A Lesson We All Need to Learn

An episode from the old TV show, Fraiser, has an important lesson for us. Radio psychiatrist Fraiser Crane has had a long, rough day. Finally, when a man steals the seat he was waiting for at the local coffee shop, Fraiser has enough. Grabbing the man by the collar, he runs him out of the shop, shouting, “What you need is an etiquette lesson!”

Fraiser later chastises himself for losing his temper and allowing his more animal nature to come out. He prefers, he says, to settle his disagreements like an adult, using words and reason instead of force. Yet, a newspaper reporter hails him as sort of a folk hero. To Fraiser’s dismay, people begin to follow his example, giving little “etiquette lessons” of their own. A caller to the radio show tells Fraiser how he smashed his neighbor’s leaf blower against a tree, after the man had been blowing leaves at 7:00 in the morning. Another brags how he shoved a pound of rotten meat into an irritating neighbor’s air conditioner.

After dozens of callers describe their vigilante exploits, Fraiser exclaims that they have each gone too far. He says, “I displayed a minor bit of force to just make a point. I did not go around smashing windows or torching lawns! Where does it end?” The caller replies, “Are you saying that what I did was wrong?” “Of course, I am!” shouts Fraiser. “But you think what you did was okay?” the caller responds. This stops Fraiser in his tracks. To his credit, he realizes what the right thing to say is, and he says it. “Well, come to think of it, what I did was just as wrong. I mean, who am I to decide what the acceptable level of force is to use against someone with whom I am not happy?”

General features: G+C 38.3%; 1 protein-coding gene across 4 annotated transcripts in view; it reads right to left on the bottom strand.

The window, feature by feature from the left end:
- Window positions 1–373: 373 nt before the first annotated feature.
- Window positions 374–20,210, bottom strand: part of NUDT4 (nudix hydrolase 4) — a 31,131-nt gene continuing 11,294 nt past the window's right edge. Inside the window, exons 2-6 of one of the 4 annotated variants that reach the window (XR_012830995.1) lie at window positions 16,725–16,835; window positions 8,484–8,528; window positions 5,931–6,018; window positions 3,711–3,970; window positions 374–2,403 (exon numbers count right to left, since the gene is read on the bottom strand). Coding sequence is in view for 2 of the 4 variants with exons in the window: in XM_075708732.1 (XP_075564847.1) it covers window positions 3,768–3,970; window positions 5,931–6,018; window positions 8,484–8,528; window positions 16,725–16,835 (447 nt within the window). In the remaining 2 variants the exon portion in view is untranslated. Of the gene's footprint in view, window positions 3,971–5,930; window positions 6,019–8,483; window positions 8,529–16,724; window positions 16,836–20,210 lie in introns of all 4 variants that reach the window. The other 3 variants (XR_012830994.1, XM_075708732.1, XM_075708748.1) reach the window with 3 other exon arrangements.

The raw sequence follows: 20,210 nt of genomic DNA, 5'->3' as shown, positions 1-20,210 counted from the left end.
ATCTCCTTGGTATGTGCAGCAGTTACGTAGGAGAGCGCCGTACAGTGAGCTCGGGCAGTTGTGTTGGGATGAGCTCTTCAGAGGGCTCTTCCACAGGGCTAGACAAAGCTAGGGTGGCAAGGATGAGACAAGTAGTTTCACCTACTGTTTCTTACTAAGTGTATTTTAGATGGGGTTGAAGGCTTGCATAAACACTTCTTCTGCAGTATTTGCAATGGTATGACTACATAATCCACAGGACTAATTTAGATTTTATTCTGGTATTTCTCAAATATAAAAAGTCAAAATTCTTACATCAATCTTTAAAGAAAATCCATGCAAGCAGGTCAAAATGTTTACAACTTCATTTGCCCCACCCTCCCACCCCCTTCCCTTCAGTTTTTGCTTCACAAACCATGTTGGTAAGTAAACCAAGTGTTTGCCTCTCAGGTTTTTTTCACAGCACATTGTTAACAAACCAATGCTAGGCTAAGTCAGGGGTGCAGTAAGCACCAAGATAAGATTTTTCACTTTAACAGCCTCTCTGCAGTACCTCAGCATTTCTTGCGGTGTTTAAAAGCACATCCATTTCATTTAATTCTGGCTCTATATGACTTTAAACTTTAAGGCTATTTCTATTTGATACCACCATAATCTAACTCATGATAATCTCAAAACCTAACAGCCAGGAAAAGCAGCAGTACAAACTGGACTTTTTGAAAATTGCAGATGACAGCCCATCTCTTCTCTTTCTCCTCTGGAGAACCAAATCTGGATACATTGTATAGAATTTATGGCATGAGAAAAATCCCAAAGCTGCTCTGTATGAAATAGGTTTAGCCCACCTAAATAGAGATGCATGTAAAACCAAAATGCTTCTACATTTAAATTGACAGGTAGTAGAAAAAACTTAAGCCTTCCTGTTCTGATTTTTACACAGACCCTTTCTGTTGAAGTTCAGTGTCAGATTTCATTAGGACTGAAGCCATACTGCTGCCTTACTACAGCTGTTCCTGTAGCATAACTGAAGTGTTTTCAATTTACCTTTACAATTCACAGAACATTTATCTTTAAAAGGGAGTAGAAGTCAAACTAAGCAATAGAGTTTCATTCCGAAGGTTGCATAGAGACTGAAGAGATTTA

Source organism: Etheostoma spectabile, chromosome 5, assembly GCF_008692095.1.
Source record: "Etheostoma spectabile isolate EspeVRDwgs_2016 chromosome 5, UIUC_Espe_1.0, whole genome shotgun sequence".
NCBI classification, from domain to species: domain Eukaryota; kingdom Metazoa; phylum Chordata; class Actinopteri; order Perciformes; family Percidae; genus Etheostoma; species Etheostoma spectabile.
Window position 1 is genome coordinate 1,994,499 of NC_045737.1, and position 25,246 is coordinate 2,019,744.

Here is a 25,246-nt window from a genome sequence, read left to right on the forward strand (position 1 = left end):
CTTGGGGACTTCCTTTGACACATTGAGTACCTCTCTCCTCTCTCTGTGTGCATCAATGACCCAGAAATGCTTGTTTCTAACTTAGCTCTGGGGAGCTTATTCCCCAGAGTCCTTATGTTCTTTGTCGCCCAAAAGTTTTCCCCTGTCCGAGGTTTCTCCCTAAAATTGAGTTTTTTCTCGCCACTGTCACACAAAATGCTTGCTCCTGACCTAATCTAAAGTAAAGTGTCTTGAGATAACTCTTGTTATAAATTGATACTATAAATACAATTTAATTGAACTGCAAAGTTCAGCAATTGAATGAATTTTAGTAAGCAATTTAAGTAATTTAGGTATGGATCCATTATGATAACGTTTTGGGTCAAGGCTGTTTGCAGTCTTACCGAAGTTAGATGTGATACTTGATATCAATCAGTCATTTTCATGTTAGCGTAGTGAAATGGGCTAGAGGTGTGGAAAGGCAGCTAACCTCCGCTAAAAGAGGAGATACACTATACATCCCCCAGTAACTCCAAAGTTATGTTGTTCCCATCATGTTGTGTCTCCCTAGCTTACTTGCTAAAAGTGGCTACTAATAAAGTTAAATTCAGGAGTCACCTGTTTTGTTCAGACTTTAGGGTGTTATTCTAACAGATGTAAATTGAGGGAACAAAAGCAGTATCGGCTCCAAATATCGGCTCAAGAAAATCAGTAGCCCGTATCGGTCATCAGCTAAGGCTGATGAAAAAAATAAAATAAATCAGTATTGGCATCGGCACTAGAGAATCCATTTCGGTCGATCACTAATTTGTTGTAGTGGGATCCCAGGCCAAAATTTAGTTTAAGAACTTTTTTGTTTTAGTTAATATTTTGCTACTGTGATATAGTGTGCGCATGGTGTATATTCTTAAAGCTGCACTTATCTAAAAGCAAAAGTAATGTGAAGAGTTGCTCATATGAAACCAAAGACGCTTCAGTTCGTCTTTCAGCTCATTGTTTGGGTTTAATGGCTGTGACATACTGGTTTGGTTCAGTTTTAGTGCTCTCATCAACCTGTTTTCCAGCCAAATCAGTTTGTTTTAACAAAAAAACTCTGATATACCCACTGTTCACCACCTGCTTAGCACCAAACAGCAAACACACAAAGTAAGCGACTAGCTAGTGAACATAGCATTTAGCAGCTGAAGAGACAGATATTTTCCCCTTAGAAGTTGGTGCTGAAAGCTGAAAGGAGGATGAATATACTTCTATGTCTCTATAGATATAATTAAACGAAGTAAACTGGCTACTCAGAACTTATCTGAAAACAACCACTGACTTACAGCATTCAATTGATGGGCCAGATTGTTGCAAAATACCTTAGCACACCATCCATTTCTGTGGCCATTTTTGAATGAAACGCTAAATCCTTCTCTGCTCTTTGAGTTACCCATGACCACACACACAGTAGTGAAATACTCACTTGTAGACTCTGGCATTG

Friends, there are a couple of important lessons for us in this story. First, violence is seldom a good tool for solving disputes with those around us. Our efforts to teach someone a “lesson” (on etiquette or anything else) often lead to retaliation and an escalation of the conflict. The Lord instructs us to “Never pay back evil with more evil,” and “Do all that you can to live in peace with everyone.” (Romans 12:17,18) If we follow those directions, we will be on a path which usually leads to less heartache and more happiness in our lives.

Secondly, we are reminded that we tend to excuse our own sins, even as we denounce what others are doing. Whenever we see behavior and attitudes in others which we find troubling, it is a good idea to look in the mirror. Sometimes the obvious sins of another person can help us realize similar behavior and attitudes are present in our own lives, even if not to the same degree. Fraiser decided he was not in a position to determine what degree of sin was acceptable and what was not. Jesus reminds us that no degree of sin is acceptable. He says those with lustful thoughts are guilty of adultery, and those with hateful thoughts are guilty of murder. (Matthew 5;22,28) The bottom line is that all of us, no matter what we have or haven’t done, are sinners in need of God’s forgiveness and grace. The good news is we will experience this forgiveness and grace if we are trusting in Jesus Christ as Lord and Savior. Realizing this is a lesson we all need to learn.
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Dan Erickson

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